As Halloween Nears a Novelist States "Wiccans Look Like Everybody Else"

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As Halloween approaches on the 31st of October, Richard Wanderer author of the fictional suspense novel, "The Holiday Party (A Tale of a Corporate Takeover)" is reminded he researched witchcraft and the Wicca religion when he wrote his noveland concluded movies and TV shows, though entertaining, have often been far different from reality when it comes to the practice of Wicca and witchcraft and the way these people really look and act.

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Richard Wanderer, author of "The Holiday Party (A Tale of a Corporate Takeover)" http://www.theholidayparty-ataleofacorporatetakeover.com states, "To add some extra excitement to my fictional suspense novel, I spent considerable time researching witchcraft and the Wicca religion. I learned witchcraft has been around for many centuries and has nothing to do with satanic worship and people being strange just because they practice it. It is a naturalist religion - even people dancing around bonfires, centuries ago, on broomsticks were related to an agrarian celebration of growing crops."

Wanderer goes on to say "As a result of my research for my novel, I take the readers through a Manhattan coven meeting where the members look nothing like the classic Halloween witches. They go to regular jobs every day and look like everybody else.

Unlike TV shows like 'American Horror Story: Coven', though they are certainly well written, entertaining and well acted, can influence how the general public thinks about witchcraft. A recent article in the Los Angeles Times reveals the popularity of this type of show."

In "The Holiday Party (A Tale of a Corporate Takeover)", Wanderer's novel, a huge, for profit only, media conglomerate takes over a family owned national magazine which was run in an employee friendly manner. One of the employees of the magazine belonged to the Manhattan coven. Then the conglomerate comes and institutes a Draconian thrift regime and fires loyal employees of the takeover magazine for little or no cause (mostly because in the eyes of the takeover conglomerate they made too much money). Their former friendly immediate management is soon gone. A new management takes over that in many ways is worse than TV and movies about witchcraft - they really hurt people's lives. The employees are now economic victims with families to support. Their efforts had made the magazine a profitable enterprise and ironically a great takeover target.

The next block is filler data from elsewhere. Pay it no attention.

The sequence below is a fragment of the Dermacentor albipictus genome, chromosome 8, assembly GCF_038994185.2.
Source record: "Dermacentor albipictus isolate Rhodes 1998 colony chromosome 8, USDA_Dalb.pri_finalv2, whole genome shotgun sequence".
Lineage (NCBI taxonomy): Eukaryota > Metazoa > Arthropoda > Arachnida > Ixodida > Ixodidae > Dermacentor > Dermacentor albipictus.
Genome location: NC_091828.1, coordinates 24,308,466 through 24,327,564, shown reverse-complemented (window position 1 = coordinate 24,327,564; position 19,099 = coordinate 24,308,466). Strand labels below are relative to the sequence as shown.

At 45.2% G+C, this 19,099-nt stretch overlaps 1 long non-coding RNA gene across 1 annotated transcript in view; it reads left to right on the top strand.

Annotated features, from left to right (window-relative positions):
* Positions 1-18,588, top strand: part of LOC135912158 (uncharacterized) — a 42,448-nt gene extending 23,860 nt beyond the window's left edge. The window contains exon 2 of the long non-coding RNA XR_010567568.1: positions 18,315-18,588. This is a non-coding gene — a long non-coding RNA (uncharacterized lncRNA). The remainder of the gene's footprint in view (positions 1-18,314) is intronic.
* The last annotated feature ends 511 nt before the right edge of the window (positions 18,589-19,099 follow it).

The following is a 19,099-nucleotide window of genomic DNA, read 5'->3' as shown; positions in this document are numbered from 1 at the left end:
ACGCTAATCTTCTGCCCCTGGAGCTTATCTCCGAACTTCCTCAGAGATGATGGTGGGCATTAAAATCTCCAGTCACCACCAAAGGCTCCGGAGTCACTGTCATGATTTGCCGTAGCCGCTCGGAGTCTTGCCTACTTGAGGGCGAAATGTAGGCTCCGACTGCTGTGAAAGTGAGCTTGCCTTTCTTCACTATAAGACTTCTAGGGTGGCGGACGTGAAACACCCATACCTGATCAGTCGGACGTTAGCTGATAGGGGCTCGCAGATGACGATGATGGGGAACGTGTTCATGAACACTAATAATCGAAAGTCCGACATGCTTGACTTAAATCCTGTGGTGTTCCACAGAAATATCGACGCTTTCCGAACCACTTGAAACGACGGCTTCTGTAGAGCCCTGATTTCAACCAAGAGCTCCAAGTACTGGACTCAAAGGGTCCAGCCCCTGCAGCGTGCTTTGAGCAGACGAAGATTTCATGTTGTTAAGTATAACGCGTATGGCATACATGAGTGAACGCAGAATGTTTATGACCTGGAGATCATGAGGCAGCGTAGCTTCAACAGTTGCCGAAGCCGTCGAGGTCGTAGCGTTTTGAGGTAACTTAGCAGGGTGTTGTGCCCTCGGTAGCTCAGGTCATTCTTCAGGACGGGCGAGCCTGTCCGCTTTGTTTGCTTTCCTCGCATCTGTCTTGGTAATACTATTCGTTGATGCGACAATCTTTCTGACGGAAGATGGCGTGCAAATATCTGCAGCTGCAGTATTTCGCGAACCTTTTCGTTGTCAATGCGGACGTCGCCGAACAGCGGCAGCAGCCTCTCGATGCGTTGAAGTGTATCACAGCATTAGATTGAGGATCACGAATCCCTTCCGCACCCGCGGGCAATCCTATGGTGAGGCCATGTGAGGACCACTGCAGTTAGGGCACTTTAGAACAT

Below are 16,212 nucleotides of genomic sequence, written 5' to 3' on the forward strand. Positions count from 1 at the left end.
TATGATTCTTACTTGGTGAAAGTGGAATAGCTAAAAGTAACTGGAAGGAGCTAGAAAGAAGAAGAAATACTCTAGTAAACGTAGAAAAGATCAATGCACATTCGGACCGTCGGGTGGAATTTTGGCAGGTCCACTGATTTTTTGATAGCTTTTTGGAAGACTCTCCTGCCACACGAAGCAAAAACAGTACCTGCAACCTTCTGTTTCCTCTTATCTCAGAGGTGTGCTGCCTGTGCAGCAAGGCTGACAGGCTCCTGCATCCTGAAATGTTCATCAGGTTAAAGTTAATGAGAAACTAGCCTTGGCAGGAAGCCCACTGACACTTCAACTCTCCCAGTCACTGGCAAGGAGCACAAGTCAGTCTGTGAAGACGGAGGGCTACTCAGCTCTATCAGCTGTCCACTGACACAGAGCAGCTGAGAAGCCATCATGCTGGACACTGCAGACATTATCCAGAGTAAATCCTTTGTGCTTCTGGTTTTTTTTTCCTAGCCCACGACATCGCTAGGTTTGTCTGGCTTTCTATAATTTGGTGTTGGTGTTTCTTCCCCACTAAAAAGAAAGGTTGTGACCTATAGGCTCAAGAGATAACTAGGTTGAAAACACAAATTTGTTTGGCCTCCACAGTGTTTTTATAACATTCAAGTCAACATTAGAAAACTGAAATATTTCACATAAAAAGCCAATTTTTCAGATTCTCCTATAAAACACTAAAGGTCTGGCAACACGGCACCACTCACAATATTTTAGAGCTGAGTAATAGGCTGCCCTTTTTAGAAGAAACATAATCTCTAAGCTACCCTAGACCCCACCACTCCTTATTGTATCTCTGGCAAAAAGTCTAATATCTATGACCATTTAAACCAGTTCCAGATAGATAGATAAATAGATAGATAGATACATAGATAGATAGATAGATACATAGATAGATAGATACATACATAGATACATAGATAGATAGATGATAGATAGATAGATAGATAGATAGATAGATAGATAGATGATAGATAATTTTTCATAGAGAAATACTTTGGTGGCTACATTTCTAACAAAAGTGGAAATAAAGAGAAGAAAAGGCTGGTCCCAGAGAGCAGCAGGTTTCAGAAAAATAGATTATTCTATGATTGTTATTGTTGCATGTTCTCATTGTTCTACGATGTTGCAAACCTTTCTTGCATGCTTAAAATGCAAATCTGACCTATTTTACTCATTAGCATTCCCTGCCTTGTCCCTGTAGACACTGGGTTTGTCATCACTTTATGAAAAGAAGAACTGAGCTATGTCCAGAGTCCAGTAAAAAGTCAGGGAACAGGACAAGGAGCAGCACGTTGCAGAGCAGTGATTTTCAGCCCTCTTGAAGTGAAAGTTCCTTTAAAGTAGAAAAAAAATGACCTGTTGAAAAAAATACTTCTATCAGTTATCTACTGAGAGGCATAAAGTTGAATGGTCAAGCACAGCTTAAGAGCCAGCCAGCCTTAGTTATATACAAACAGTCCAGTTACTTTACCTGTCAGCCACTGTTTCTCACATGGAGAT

Richard Wanderer's background for writing his fictional suspense novel about the takeover of a national magazine and what happens to the lives of its employees after the takeover is that he spent more than 50 years of his life working in the advertising sales departments of major national magazines and newspaper chains in NYC and LA. His characters and scenarios are often an amalgamation of people and situations he has come into contact with through his personal experiences as well as a writer's imagination. Later in life, while working full time and raising a family, he also became a member of the California Bar.

Website for recent article about "American Horror Story: Coven"
http:http://www.latimes.com/entertainment/tv/showtracker/la-et-st-jessica-lange-coven-20131022,0,5903796.story#axzz2iZQqU0wt

About Richard Wanderer's novel, "The Holiday Party (A Tale of a Corporate Takeover)" http://www.theholidayparty-ataleofacorporatetakeover.com Wanderer tells his story from the viewpoint of the loyal employees who helped build the magazine into a prominent success story only to see strangers take it over. It has received many strong reviews: Kirkus Reviews calls it, "A sharply observed saga of workplace tyranny"; San Francisco Book Review, "Page-turner"; MidwestBook Review, "Highly recommended";

IndieReader, "Suspenseful"; Bookviews by Alan Caruba, "Leaps off its pages"; Cynthia Brian of World Talk Radio, "This book is so well written and is frightening in its accuracy and its realism and ferocity." Published by Two Harbors Press, the novel is in softcover and also available on Kindle and Nook.

Contact: Patricia O'Brien, St. Bernard Public Relations (818) 986-7777

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